Vintage Sewing Machine to Computerized Embroidery Machine

It is February of 2018. Do you remember what you were doing in December of 2012? If you’re [juppiter], you were starting your CNC Embroidery Machine which would not be completed for more than half of a decade. Results speak for themselves, but this may be the last time we see a first-generation Raspberry Pi without calling it retro.

The heart of the build is a vintage Borletti sewing machine, and if you like machinery porn, you’re going to enjoy the video after the break. The brains of the machine are an Arduino UNO filled with GRBL goodness and the Pi which is running CherryPy. For muscles, there are three Postep25 stepper drivers and corresponding NEMA 17 stepper motors.

The first two axes are for an X-Y table responsible for moving the fabric through the machine. The third axis is the flywheel. The rigidity of the fabric frame comes from its brass construction which may have been soldered at the kitchen table and supervised by a big orange cat. A rigid frame is the first ingredient in reliable results, but belt tension can’t be understated. His belt tensioning trick may not be new to you, but it was new to some of us. Italian translation may be necessary.

The skills brought together for this build were vast. There was structural soldering, part machining, a microcontroller, and motion control. The first time we heard from [juppiter] was December 2012, and it was the result of a Portable CNC Mill which likely had some influence on this creation. Between then, he also shared his quarter-gobbling arcade cabinet with us.

19 thoughts on “Vintage Sewing Machine to Computerized Embroidery Machine

    1. Openbuilds and others will sell you a belt tensioning spring that looks suspiciously like a clothespin spring but ultimately any spring in that basic configuration and approximate size and stiffness would probably do the trick and keep the belt from slipping off the pulley and skipping teeth. That is indeed a trick to remember since the dollar store down the block likely has many-packs of clothespins available _now_ for less than the shipping on a purpose-built spring.

        1. I write BotQueue, so if it took GCode I’d already have it connected to the cloud. ;P

          But seriously, it’s got a USB A port. It takes a format called PES. You have to convert from whatever design or text format you have into that format for this machine. There’s unfortunately quite a few different formats. I should probably open the machine and see if the board has any other way to talk to it, like a debug serial port or something.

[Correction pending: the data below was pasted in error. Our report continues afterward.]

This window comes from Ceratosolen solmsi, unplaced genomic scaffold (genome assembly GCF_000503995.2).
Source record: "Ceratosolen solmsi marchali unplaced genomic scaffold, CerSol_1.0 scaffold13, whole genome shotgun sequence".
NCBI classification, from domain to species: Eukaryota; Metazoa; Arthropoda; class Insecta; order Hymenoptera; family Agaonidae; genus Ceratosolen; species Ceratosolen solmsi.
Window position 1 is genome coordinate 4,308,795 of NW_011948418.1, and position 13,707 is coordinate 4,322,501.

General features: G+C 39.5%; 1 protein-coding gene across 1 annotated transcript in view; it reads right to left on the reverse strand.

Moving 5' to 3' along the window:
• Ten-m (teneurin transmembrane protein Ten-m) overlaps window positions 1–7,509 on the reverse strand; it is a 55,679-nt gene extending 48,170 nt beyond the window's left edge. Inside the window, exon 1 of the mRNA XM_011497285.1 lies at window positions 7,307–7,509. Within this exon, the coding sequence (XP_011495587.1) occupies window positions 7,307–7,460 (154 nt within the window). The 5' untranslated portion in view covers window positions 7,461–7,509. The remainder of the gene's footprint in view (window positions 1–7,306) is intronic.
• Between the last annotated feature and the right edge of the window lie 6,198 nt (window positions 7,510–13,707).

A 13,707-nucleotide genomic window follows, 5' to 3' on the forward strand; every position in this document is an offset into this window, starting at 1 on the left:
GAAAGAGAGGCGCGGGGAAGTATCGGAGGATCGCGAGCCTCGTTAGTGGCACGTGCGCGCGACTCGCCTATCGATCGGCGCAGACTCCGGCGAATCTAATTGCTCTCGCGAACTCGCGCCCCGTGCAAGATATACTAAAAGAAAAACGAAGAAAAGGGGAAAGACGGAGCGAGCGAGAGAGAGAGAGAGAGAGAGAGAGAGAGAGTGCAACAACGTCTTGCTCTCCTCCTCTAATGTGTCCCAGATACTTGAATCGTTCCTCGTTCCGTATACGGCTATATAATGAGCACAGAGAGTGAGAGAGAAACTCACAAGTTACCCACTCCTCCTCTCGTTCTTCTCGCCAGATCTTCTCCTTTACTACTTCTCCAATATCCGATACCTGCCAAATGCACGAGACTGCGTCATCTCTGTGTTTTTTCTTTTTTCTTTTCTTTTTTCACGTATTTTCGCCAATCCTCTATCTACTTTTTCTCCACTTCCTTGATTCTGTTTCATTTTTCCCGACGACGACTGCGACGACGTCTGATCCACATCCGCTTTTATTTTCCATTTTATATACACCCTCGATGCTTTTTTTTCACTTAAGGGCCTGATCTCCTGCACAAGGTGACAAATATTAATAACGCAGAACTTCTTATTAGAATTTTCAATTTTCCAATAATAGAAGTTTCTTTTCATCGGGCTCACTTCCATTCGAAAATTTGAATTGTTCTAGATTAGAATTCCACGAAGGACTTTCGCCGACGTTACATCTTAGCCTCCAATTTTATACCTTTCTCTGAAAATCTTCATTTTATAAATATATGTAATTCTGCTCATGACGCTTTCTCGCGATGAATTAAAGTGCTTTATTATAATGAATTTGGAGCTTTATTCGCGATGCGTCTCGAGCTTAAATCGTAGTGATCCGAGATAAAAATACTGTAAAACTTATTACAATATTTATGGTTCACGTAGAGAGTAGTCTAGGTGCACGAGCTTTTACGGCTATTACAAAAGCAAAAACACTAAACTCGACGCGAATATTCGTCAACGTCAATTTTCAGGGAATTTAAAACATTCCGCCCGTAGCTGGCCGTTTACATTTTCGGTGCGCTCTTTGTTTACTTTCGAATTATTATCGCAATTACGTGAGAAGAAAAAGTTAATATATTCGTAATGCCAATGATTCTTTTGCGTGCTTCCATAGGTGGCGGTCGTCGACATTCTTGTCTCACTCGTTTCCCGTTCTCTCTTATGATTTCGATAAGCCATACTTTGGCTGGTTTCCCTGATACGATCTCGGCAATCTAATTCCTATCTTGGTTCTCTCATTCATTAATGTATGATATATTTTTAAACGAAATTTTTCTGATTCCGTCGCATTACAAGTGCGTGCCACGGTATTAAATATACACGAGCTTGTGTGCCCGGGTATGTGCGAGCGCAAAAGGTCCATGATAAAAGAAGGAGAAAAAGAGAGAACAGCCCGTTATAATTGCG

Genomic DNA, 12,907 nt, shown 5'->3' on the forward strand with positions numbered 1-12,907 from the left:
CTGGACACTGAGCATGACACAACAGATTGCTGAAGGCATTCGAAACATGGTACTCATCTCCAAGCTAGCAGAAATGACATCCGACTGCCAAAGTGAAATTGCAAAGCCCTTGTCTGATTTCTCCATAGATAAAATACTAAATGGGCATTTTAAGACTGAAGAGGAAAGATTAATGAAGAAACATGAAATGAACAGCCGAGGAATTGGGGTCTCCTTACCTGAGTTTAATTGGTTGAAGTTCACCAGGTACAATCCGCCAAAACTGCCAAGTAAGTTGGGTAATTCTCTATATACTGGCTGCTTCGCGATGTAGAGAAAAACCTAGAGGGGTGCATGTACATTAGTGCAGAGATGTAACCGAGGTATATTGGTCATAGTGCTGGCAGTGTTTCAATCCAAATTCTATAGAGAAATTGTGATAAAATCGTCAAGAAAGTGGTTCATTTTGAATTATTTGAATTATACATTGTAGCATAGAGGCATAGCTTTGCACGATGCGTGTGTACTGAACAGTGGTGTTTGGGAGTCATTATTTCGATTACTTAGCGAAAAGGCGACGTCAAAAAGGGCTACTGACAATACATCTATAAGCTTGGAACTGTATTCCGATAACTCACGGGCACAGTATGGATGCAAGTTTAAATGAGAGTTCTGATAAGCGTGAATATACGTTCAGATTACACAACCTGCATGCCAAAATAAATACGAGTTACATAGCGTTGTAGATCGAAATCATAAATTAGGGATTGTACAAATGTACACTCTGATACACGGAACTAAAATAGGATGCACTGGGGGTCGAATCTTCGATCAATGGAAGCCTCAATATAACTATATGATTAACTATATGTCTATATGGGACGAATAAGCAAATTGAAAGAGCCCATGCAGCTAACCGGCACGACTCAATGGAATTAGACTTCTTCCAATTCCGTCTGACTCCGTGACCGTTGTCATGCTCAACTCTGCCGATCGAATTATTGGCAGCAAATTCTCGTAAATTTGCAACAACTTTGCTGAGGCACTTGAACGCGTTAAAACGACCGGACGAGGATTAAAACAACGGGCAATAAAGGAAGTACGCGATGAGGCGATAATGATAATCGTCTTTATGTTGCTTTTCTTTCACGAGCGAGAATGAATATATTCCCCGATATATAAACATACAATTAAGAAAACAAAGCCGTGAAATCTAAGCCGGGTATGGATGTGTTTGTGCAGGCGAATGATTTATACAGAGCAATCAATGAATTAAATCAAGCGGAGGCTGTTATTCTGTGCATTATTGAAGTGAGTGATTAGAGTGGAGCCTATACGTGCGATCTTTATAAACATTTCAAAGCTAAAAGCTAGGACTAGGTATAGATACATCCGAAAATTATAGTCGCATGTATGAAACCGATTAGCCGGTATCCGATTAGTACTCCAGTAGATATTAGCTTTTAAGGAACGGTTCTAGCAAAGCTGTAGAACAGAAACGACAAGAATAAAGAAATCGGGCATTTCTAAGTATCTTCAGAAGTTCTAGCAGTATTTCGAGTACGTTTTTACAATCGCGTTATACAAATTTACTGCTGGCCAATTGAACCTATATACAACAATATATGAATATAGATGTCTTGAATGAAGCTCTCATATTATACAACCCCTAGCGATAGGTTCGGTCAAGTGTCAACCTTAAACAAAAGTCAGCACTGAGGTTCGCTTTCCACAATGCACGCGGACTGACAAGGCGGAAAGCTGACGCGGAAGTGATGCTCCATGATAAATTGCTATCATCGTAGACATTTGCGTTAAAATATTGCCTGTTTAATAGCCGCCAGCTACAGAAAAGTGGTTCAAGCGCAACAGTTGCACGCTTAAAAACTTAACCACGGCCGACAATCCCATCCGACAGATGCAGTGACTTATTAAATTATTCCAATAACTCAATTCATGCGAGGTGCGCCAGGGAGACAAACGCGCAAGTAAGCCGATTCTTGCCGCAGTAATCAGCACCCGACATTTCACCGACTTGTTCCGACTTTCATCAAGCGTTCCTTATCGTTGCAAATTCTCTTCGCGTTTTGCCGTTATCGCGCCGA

1. Great project!

    Please correct me if I’m wrong, but I miss the interesting parts:
    infos about his “Z-axis”
    the photosensor on the shaft,
    the sofware involved for getting an embroidery design into G-Code.

  2. Got a Singer machine I inherited from my mother that does embroidery. We worked on a few projects. Have 2 issues with it. Difficult to work with Polo shirts. Can’t easily sort out how to make it work on those without getting a snag somewhere. Secondly, the bobbin runs out of thread in the middle of multi-color patches. Replacing bobbing thread requires shutting down the current job. Alignment after that is tricky at best.

  3. Very cool! My sister has her own company which does this on large commercial machines and I’ve often wondered how easy it would be to make one of these – though it was going to be a continuous “ribbon” (for custom lanyards) design where one axis was a gripper style feeder.

    Curious as to why, rather than using the original motor and sensing it’s position via a quadrature and hall sensor you ditched the original and replaced it with a stepper? I figured if you could start the X-Y movement just after the needle cleared the fabric you would have the majority of the rotation to settle the fabric in place before the needle entered it again.

    You would have to synchronise the X-Y steps with feedback from the machine but that, in theory, is relatively simple.

    1. It seems like you could even just have a simple state-machine that can power the motor and monitor a rotation sensor. You just send it a “stitch” pulse, and it goes through one needle plunge cycle, stopping at “top dead center”. The Gcode could consist of a series of G73/G8x drill cycles, one per stitch (with any desired spacing).

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